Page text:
In 2011 I released two new albums: “Flavio Sala Plays Pop”, 12 songs arranged in the classical style and a new live “Flavio Sala En Vivo En Caracas”, featuring Cuban pianist Cesar Orozco and Venezuelan drummer Euro Zambrano, which is my favorite for the unique atmosphere. Then I went back to the classical guitar repertoire: 130 minutes of music by Paganini, Scarlatti, Albéniz, Ponce, Castelnuovo-Tedesco and others I recorded for the two most important Italian music magazines, “Suonare News” and “Seicorde”, in 2012 and 2013.
But now I have an ongoing discographical project, called “Mi Guitarra y Mis Amores”, which I am very proud of! It’s not a physical album and there is nothing to order. It’s something “on the road”: every two weeks I release a new tune, exclusively on my website and completely free for those who join my mailing list. And with great artists as guests: Steve Howe, guitarist for the legendary rock band YES and ASIA, but also Rafael “El Pollo” Brito, Fabrizio Bosso, Cesar Orozco, Antonio Serrano, Israel Suarez “El Pirana”, Euro Zambrano and my beloved teacher Pasqualino Garzia. It’s something innovative but that’s why I am so excited!
What honest advice would you give to an aspiring classical guitarist who is just starting out and wants to try to make a living doing it?
I am famous for being brutally honest with my students, it can hurt but, at the end of the war, it is much better. If you survive, you are ready to keep going! It’s an attitude I have with myself and I am 100 times worst with myself, believe me. Anyway, Charles Bukowski wrote “So you want to be a writer?”, a beautiful poem I would use as the very first music lesson.
Everything depends on what you can really do for music and being honest with yourself: if you have no talent, just give up, world doesn’t need mediocre musicians.
What is your favorite country to visit?
I spent my happiest years of my life in Venezuela. It really was like being in heaven! But now it has changed..
Persons of Italian origin seem to have a curious aptitude for guitar.
Anywhere one goes in the guitar world, one will encounter players whose last names end in vowels counted among the most noteworthy and technically adroit practitioners. Give us your thoughts on the state of the instrument in Italy, today. Is a typical 12 or 13 year old Italian kid as likely to pick up the guitar today as he was 15 or 20 years ago? Do you find your music as appreciated at home in Italy as you do abroad?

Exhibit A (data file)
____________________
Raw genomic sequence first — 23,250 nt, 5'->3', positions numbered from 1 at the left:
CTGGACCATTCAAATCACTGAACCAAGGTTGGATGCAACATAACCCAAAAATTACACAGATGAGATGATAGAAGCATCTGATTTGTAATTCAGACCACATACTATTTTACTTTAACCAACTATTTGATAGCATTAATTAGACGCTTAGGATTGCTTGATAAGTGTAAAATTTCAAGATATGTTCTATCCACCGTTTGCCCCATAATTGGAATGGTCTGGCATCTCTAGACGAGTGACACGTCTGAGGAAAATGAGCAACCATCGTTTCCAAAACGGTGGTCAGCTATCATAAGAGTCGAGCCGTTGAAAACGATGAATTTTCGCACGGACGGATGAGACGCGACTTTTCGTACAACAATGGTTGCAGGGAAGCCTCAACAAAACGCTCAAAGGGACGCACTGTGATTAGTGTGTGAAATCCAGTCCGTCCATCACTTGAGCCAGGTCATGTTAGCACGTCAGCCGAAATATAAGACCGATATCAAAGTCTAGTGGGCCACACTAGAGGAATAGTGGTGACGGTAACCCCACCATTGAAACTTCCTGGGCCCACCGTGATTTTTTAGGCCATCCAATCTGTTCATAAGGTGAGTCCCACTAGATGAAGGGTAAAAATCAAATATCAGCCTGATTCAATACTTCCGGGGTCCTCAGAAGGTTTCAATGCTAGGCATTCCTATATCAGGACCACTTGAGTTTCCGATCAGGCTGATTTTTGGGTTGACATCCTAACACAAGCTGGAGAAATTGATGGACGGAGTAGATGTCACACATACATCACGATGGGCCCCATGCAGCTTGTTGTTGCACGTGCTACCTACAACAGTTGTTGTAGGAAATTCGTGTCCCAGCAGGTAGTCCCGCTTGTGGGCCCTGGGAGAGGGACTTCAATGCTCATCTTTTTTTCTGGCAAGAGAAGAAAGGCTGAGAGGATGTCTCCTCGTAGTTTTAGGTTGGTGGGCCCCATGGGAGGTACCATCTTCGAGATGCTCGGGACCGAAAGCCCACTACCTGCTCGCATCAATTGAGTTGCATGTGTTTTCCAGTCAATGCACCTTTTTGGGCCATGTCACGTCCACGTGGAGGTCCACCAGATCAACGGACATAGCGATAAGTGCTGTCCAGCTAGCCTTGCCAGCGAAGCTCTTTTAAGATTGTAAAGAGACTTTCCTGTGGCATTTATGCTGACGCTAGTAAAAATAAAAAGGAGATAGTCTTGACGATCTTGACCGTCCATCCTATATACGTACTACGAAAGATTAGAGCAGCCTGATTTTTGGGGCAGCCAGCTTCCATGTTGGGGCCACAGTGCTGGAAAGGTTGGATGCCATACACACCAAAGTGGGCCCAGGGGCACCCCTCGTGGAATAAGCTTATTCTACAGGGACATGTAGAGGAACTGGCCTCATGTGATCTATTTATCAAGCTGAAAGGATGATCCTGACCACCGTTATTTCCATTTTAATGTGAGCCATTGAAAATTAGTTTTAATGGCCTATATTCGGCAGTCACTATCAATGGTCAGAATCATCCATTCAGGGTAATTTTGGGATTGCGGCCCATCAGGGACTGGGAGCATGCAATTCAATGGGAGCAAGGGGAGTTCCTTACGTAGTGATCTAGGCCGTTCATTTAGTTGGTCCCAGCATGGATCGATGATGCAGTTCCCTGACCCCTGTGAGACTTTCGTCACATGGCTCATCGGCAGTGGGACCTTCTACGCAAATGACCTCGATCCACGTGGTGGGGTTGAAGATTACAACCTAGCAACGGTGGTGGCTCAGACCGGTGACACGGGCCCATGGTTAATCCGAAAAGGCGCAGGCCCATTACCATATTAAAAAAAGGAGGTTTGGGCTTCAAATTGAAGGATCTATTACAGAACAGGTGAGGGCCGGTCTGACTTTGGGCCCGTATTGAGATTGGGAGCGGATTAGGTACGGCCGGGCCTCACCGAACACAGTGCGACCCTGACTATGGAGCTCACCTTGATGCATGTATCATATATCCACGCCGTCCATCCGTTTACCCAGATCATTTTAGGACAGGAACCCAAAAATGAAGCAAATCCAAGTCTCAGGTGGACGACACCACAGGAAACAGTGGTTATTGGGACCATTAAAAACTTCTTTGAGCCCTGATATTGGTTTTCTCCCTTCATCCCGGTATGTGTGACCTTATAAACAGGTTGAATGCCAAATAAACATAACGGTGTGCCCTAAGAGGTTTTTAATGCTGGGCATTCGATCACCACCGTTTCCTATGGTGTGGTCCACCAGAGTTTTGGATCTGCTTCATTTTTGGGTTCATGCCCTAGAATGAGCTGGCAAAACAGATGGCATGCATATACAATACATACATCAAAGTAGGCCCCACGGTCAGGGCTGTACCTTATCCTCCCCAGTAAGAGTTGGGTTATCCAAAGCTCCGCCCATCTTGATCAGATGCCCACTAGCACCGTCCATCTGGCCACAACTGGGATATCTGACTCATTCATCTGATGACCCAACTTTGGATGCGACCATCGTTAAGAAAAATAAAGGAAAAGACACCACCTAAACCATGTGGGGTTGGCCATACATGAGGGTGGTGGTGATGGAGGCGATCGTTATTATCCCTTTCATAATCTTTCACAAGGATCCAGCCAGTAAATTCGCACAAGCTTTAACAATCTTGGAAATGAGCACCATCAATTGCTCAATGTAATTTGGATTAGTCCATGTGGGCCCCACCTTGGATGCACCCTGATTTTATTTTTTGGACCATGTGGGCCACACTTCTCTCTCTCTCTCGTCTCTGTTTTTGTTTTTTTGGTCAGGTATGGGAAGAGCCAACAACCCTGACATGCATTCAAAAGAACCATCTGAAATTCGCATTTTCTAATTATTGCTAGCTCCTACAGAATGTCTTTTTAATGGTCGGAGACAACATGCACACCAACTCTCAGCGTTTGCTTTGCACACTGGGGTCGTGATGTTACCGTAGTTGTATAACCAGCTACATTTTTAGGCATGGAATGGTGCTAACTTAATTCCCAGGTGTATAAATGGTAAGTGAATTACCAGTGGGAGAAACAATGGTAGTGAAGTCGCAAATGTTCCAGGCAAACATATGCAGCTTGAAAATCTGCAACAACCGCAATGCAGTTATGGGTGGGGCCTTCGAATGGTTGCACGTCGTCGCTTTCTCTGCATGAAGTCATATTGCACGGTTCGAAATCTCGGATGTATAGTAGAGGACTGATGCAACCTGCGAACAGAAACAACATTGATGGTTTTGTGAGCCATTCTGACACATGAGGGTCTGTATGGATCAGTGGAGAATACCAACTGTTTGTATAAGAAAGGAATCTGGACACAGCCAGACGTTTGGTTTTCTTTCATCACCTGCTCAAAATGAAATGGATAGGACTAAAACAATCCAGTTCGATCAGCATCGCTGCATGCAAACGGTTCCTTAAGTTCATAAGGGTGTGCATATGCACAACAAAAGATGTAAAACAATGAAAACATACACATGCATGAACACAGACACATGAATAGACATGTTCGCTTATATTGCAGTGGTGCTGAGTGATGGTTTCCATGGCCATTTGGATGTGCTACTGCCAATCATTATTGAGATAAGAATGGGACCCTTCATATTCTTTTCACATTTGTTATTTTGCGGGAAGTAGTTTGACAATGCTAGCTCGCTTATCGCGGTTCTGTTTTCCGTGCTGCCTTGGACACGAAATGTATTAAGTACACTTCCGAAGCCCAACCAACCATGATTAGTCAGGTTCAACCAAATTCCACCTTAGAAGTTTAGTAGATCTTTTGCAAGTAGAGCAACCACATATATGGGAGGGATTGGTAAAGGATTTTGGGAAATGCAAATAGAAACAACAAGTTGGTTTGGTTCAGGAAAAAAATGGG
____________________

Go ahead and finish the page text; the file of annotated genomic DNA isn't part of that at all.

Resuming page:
You make me laugh LOL. Yes, Italians are very particular people! I love my country but if, last year, I moved to the United States of America, is for a reason: in Italy there is no way to be a musician. Everything is “Do Ut Des”, that means, more or less, “I’ll give you if you’ll give me”, or better said “I’ll invite you to play in my festival if you’ll invite me to play in your festival”, which I have nothing against it if the exchange is artistically equal and true. The problem comes out because, usually, the one who is inviting you is a frustrated musician, with no talent, and, you, the same, having no chances to play in other places, accept and allow him to play in your festival. And what happens if you don’t have your own festival? That you are out of this cheap game. So, if you have no other chance, you have to run your own festival to exchange places where to play, right? But if you are enough good, you’ll find new ways to go on. That’s why there are 50 International Guitar Festivals for each music festival in the world and 99% of classical guitarists only play in those guitar festivals: it’s the dog chasing its tail. Of course there are the exceptions. Do you see any Violin Festival around? I don’t!
Tour dates, shout-outs or anything you'd like to mention?
I am building a very nice following here in USA and I am very happy because things are starting to move in a good way and constantly. I am getting to know and listen to many new musicians and that is very important for me. I am now focusing all my energy on giving concerts here and keeping promoting “Mi Guitarra y Mis Amores”. I also have students online. Yes, I give Guitar Lessons Online, through Skype and it is a wonderful experience I would recommend everybody.